The court had most recently reformulated the test to apply for sealing orders in Sierra Club of Canada v. Canada (Minister of Finance). That case identified the two legitimate interests in support of making an exception to the open courts principle as i) protecting the privacy and dignity of victims of crime and their loved ones, and ii) a reasonable apprehension of risk on behalf of those known to have an interest in receiving or administering the assets of the deceased, i.e., the physical safety risks to them.
In today’s judgment, the Supreme Court restructured the test slightly to identify three branches necessary for a court to exercise discretion in a way that limits the open court presumption, namely that:
(1) court openness poses a serious risk to an important public interest;
(2) the order sought is necessary to prevent this serious risk to the identified interest because reasonably alternative measures will not prevent this risk; and,
(3) as a matter of proportionality, the benefits of the order outweigh its negative effects.
“Only where all three of these prerequisites have been met can a discretionary limit on openness — for example, a sealing order, a publication ban, an order excluding the public from a hearing, or a redaction order — properly be ordered,” wrote Justice Kasirer in his reasons. “This test applies to all discretionary limits on court openness, subject only to valid legislative enactments.”
The Supreme Court has clarified that “even if there is a serious risk or public interest, you then have to look at whether restricting openness is necessary in a particular case to prevent the risk,” says Fischer. Even then, she says, the court must look at balancing interests.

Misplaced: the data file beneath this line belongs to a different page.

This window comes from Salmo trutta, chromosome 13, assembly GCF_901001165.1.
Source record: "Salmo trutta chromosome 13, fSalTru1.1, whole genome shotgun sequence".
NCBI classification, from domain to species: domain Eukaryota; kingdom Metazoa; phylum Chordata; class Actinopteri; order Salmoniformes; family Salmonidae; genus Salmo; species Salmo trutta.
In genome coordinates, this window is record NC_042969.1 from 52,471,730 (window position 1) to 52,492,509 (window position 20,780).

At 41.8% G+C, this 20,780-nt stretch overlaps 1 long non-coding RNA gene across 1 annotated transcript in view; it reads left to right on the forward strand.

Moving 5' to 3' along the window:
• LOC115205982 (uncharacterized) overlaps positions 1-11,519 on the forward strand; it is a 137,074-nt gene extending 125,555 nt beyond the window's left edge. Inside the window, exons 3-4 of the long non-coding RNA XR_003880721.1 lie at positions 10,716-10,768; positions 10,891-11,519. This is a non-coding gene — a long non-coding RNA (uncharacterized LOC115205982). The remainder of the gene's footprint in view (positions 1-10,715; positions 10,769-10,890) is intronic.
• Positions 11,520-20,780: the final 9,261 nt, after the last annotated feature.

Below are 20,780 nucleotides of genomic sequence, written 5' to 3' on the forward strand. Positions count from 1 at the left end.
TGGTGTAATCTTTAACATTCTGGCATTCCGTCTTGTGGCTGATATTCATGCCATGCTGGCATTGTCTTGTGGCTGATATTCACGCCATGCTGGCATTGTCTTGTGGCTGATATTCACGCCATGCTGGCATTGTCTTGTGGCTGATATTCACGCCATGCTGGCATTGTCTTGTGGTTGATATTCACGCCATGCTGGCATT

Balancing privacy with openness
“In balancing the privacy interests against the open court principle, it is important to consider whether the information the order seeks to protect is peripheral or central to the judicial process,” Justice Kasirer wrote.
“There will doubtless be cases where the information that poses a serious risk to privacy, bearing as it does on individual dignity, will be central to the case,” he continued. “But the interest in important and legally relevant information being aired in open court may well overcome any concern for the privacy interests in that same information. This contextual balancing, informed by the importance of the open court principle, presents a final barrier to those seeking a discretionary limit on court openness for the purposes of privacy protection.”
In this case, “the Sherman Estate information is the kind that’s available every day across the country, in all kinds of estate and court files,” says Fischer. What differentiated this case was its high-profile nature. Yet, the court agreed that the information contained in the Sherman Estate files was not highly sensitive and disclosing it would therefore not endanger the Sherman trustees or family members.
Although privacy concerns can justify a sealing order if the dignity of the individuals in question is at risk, the court found the Sherman Estate had failed to show how lifting the sealing order would do this.
The Sherman Estate had also argued that estate court files are “purely administrative” in nature, says Fischer, with their information personal and not in the public interest to disclose.
“The court roundly rejected that and affirmed the presumption of openness applies to all judicial proceedings, whatever their nature, and rejected the argument that probate doesn’t engage the open court principle or that the openness of those proceedings doesn’t have public value,” Fischer adds.
“They said it does, … and if you’re coming to the court and asking for court process and a court order of probate, in this case, then those proceedings are presumptively open.”
Counsel for the appellants declined to comment.